The ubiquity of India's 'coaching culture', in charts

The fervour surrounding competitive exams fuels the demand for coaching institutes, especially for sought-after fields like engineering and medicine. (File Photo: Mint)
The fervour surrounding competitive exams fuels the demand for coaching institutes, especially for sought-after fields like engineering and medicine. (File Photo: Mint)

Summary

  • The wide gap between the number of students registering for competitive exams and the number of undergraduate seats available to them is one of the major factors behind the demand for private coaching

In an effort to reduce teenagers' reliance on coaching centres, the Centre introduced significant guidelines in January. The education ministry's directives mandate, among other things, that coaching centres can only register students who are at least 16 years old or have completed 10th grade. Furthermore, these institutions are required to maintain reasonable fees, refrain from making misleading promises, and prioritize mental and physical well-being of their students.

Annually, thousands of students prepare for some of India’s most challenging competitive exams, often seeking assistance from coaching institutes due to the perceived inadequacies of the school system in providing sufficient preparation. An alarming trend has seen students beginning their coaching journey as early as sixth grade to gain a competitive advantage. However, this intense pressure has led to tragic outcomes, including suicides.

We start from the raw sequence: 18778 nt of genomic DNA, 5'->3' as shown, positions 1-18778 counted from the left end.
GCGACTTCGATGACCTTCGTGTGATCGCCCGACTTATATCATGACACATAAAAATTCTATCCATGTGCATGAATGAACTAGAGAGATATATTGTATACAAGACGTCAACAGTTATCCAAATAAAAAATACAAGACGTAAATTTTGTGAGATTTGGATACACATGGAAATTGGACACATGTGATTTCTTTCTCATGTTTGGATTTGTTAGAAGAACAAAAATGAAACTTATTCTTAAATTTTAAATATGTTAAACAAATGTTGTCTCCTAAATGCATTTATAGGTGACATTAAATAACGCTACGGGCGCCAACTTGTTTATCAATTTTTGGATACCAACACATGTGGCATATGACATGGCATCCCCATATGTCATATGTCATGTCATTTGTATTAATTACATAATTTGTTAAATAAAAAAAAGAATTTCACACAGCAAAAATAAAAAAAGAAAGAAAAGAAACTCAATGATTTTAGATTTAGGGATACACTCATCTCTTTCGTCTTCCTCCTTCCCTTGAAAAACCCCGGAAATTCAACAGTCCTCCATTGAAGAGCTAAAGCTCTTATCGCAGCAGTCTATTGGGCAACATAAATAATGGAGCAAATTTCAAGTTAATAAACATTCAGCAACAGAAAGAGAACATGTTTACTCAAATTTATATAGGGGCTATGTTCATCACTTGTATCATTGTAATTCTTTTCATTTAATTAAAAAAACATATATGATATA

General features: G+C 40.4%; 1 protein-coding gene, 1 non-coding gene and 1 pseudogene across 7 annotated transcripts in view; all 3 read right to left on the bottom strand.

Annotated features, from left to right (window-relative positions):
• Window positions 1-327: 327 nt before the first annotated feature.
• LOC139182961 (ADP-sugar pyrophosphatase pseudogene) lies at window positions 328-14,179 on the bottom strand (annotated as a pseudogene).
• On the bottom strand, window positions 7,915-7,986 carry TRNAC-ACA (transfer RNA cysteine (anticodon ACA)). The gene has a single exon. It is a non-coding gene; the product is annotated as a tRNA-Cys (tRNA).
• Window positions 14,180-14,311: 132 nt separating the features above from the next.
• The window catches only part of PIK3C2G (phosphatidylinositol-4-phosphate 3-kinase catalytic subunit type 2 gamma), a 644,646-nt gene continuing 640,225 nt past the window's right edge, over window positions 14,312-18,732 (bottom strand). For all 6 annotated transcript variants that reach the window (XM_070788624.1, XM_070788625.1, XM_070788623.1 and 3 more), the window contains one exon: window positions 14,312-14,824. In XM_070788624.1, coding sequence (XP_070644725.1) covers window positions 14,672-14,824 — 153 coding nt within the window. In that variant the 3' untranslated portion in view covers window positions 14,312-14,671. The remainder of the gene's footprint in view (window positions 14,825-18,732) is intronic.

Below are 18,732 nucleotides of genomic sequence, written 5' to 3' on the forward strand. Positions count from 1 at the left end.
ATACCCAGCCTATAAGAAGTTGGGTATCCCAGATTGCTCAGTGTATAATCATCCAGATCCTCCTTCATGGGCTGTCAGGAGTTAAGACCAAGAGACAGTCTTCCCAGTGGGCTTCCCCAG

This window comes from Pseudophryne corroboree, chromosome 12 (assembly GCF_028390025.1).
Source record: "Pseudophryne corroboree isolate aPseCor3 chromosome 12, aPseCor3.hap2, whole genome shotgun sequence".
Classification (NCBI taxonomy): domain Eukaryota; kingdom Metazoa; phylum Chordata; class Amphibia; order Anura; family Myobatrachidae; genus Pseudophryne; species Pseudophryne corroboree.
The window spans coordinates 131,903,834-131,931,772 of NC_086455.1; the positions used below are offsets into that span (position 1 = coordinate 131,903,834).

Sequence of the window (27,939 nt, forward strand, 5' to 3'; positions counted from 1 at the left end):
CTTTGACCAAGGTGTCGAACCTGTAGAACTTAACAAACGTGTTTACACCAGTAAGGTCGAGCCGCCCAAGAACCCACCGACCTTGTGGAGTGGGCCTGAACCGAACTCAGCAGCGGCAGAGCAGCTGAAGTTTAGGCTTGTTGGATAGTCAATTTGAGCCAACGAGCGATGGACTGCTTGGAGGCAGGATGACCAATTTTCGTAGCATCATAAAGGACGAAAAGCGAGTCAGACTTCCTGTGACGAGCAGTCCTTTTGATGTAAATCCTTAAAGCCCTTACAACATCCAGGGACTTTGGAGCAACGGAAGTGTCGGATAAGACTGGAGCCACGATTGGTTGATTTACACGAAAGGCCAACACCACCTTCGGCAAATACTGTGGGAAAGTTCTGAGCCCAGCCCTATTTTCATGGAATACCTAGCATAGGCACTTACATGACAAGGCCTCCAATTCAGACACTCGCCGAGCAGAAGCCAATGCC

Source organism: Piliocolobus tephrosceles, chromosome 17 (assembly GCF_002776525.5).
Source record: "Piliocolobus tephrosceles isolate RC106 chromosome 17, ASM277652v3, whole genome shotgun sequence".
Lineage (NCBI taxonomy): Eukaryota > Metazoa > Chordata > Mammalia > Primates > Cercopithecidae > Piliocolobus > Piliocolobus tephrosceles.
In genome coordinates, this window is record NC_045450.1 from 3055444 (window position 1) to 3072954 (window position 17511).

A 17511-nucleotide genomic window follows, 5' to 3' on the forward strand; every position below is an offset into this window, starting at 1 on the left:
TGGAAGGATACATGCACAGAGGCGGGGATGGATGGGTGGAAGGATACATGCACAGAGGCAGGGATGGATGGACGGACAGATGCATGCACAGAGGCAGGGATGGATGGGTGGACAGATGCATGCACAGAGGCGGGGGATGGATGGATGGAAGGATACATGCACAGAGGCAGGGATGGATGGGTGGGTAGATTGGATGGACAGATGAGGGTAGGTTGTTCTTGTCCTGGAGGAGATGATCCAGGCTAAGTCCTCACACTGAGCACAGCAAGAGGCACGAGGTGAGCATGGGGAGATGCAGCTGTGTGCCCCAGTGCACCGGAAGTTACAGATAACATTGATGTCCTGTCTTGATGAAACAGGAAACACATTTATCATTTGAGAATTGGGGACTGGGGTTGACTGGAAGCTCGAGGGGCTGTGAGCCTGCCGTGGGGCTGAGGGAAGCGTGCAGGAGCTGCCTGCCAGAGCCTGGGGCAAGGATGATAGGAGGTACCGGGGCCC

Mint explains the numbers behind what the National Education Policy calls ‘coaching culture’.

Studying overtime

The number of students taking private coaching for competitive exams isn’t clear, but the Pratham Education Foundation’s Annual Status of Education Report gives a hint. The nationwide survey of rural students found a growing number opting to take private lessons after school, particularly for those in ninth grade and above. The stark disparity between the number of students registering for coveted competitive exams and the limited number of seats indicates the competitiveness that’s contributing to this—particularly since the ones who do not qualify have to make do with lower-tier colleges.

Burning pockets

The fervour surrounding competitive exams fuels the demand for coaching institutes, especially for sought-after fields like engineering and medicine. Millions enrol in undergraduate engineering and medicine courses every year. A slow pace of growth in the number of seats means coaching institutes help fill the gaps of school education by offering courses focused on entrance exams. This comes with a hefty price tag. At premier coaching centre chains in cities, courses can cost over 1 lakh a year after ninth grade. Beyond the elite institutes and competitive exams, even regular private coaching has been found making up nearly 40% of total education expenses for students.

Regulating concerns

Aside from the exorbitant fees, one of the primary arguments for regulating coaching centres is the rising number of student suicides, indicating that children are under a lot of pressure. The National Crime Records Bureau data shows that 13,044 students died by suicide in 2022 (while they must not be necessarily attributed to studies or tuition centres, the rising number serves as an indication), and ‘failure in examination’ was cited as the cause behind over 2,000 suicides. Kota, the coaching hub of India, alone had 26 student suicides in 2023, as per police reports.

Education boom

The newly introduced guidelines aim to alleviate the educational strain on students and improve the learning experience. Nonetheless, coaching institutes are seeking to negotiate the age restriction for enrolment. The education sector has experienced rapid growth, outpacing overall private consumption expenditure, and the ‘coaching culture’ has strongly benefited from this. The education component has had one of the highest growth rates over the past decade.

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